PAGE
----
News & Thought Leadership from Sulloway & Hollis

August 16, 2022

“Specialty Beverages” Pair Well With New Legislation

New Hampshire beverage manufacturers and distributors who are not yet tapped into recent legislative changes to licensing, operational definitions, and transportation restrictions should familiarize themselves with HB 1039.

To update our report on HB 1039 from this past April , this law, which was designed to ease restrictions on manufacturing and production requirements for beverage industry operations and make some minor adjustments to licensing requirement, became more impactful on the industry by the time it reached Governor Sununu. Signed into law on June 29, 2022, Phase 1 of HB 1039 took effect on July 1, 2022, with Phase 2 becoming effective next week, on August 23, 2022.

The Original Law

House Bill 1039, an act amending the definition of “beverage manufacturer retail outlet” and certain liquor licenses and fees, was first introduced last fall in the House of Representatives. Initially, the proposed law aimed to remove restrictions on what beverage industry operations could qualify as a “beverage manufacturer retail outlet.” Previously, in order to qualify as such an outlet, the manufacturer had to actually produce or manufacture the beverages on-site. The first draft of HB 1039 sought to remove this production or manufacturing requirement, to allow beverage manufacturers to open outlets that would operate solely for the sale, sampling, and promotion of their beverages—e.g., a tasting room.

In addition, there were two other changes to the industry proposed in the original text that made it into the final version: (1) The bill eliminated the Liquor Commission’s ability to issue multi-year liquor licenses (previously allowed by RSA 178:23, IV); and (2) The bill prohibits licensed carriers from transporting any liquor, wine, or beverage that the Liquor Commission has identified as originating from a non-permitted New Hampshire direct shipper (previously only a 90-day prohibition on transporting identified goods). Ultimately, the final version of HB 1039 presented to Governor Sununu included all of these elements, which are a part of Phase 2.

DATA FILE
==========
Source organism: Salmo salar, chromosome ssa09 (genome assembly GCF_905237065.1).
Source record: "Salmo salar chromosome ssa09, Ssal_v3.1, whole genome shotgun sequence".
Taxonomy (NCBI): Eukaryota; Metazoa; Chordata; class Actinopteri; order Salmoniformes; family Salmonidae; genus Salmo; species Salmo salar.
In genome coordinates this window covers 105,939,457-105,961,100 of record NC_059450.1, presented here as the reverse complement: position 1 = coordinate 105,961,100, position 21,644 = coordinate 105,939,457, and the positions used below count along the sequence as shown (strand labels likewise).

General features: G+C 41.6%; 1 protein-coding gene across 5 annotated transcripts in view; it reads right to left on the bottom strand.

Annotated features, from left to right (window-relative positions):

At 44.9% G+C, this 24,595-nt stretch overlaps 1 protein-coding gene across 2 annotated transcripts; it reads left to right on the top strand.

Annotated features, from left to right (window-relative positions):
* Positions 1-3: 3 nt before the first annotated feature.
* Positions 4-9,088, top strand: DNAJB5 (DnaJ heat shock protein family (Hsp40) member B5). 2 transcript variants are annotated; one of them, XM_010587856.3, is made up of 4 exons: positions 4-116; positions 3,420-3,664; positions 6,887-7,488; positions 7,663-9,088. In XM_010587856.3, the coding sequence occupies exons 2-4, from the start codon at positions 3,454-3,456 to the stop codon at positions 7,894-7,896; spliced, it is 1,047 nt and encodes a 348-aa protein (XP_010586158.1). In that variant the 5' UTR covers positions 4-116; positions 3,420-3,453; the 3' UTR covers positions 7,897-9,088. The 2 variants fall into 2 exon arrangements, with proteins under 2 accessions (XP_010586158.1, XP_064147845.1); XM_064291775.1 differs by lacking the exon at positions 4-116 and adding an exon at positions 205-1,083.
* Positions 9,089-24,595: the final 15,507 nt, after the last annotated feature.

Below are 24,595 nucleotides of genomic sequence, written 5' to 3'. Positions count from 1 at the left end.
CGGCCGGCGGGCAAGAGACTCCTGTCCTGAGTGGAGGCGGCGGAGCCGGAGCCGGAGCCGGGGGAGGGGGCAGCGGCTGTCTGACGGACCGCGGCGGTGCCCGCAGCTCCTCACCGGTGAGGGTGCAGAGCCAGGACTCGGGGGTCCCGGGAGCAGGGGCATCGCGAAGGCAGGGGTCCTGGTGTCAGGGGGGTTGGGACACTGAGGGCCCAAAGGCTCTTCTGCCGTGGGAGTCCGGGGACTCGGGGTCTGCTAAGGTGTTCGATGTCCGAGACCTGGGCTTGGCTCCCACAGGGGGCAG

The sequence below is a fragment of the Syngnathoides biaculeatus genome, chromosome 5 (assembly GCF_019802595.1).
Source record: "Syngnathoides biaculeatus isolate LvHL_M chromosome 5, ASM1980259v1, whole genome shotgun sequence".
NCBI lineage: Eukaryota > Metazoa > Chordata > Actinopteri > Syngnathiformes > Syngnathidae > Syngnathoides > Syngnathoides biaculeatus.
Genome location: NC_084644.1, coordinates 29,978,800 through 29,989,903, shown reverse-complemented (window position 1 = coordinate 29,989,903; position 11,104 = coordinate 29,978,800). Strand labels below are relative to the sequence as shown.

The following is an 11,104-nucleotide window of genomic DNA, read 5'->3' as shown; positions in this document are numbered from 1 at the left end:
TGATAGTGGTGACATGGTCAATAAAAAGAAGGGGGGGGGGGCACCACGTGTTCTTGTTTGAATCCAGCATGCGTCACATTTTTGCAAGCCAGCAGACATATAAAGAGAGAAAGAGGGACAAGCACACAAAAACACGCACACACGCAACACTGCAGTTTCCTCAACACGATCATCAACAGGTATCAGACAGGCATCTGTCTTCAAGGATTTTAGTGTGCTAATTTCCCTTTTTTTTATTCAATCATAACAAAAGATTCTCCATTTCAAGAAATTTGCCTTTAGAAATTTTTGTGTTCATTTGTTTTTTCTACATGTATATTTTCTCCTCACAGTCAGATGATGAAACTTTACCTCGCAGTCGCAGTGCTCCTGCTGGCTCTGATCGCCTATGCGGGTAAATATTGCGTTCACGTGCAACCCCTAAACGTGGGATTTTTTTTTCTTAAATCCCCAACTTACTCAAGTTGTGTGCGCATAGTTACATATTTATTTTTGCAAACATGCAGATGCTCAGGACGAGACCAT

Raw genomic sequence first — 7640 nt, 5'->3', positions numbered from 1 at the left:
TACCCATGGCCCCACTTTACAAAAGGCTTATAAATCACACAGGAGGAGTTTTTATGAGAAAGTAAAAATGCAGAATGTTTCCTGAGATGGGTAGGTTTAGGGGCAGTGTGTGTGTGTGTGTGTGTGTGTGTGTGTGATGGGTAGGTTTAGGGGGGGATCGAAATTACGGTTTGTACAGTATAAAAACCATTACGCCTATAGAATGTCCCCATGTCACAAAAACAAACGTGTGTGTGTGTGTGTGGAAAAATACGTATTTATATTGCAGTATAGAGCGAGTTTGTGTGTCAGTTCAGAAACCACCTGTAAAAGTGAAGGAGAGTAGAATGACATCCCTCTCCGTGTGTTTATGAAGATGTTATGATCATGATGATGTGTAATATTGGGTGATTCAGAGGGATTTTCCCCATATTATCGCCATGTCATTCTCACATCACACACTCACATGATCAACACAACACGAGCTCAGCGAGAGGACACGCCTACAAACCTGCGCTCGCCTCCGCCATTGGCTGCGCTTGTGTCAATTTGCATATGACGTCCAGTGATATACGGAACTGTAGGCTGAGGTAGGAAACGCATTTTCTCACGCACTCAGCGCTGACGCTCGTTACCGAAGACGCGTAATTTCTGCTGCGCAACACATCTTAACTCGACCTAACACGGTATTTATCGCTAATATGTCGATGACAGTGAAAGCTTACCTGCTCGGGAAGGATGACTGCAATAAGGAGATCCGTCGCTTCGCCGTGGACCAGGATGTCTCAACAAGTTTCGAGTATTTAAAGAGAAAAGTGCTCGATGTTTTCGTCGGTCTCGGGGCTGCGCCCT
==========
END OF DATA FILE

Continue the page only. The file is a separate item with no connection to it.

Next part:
Phase 1: Shipments and Transportation of Alcohol

Beginning July 1st, the restrictions for the shipment and transportation of alcohol to New Hampshire residents were loosened. Specifically, HB 1039 amended two laws relating to such operations:

  • Direct to Consumer Shipments (RSA 178-27-b): Changed direct to consumer shipping permit laws to also authorize any licensed beverage manufacturer, nano brewery, brew pub, wine manufacturer, liquor manufacturer or beverage distributor to deliver their alcohol to consumers of 21 years or older residing in New Hampshire via an employee, who holds a carrier license, a New Hampshire license, and is at least 21 years of age.
  • Delivery of Beverages and Wine (RSA 179:15): Removed the volume restriction on beverage and wine transportations under subsection III(a)(4) for deliveries of “beverages and wine” within the State of New Hampshire. Previously, such deliveries were restricted to 192 ounces of malt beverage (equivalent of 12 16-ounce bottles or cans) or 1.5 liters of sparkling or still wine.

Notably, for direct-to-consumer shipments, all deliveries must be signed for by the consumer following proof of identification and age. No such deliveries can be made to any college, university, school, public library, public playground, or public park in the State. Moreover, such deliveries cannot be made into areas of the State where alcoholic beverages may not be lawfully sold (i.e., dry towns).

Phase 2: Licensing and Definition Amendments – Expanding the Beverage Industry

Beginning on August 23, 2022, the second phase of HB 1039 will go into effect. As noted above, this phase includes all three of the original aspects of the bill. The new law will have two additional impacts, both regarding festivals:

  • Removal of the Production or Manufacturing requirement from the Qualification as a Beverage Manufacturing Retail Outlet (RSA 175:1, IX-a).
  • Elimination of Multi-Year License Issuance (RSA 178:23, IV-V).
  • Tightening Restriction on Transporting Beverages from Unauthorized Shippers (RSA 178:14, III).
  • Beer Festival Licensing (RSA 178:30): To include “beer and specialty beverage” festivals. A similar amendment was made to RSA 178:29, I for Beer Festivals. This, in effect, expands to other specialty beverages, such as hard seltzers and hard ciders.
  • Beer Festival Registration Fees (RSA 178:30): To include a registration fee for such “specialty beverages” for festival licenses: “a fee of 5 percent of the wholesale price per case of any specialty beverage.”

Have questions regarding HB 1039 or its impacts on your business and expansions?  Contact Allyson Moore today.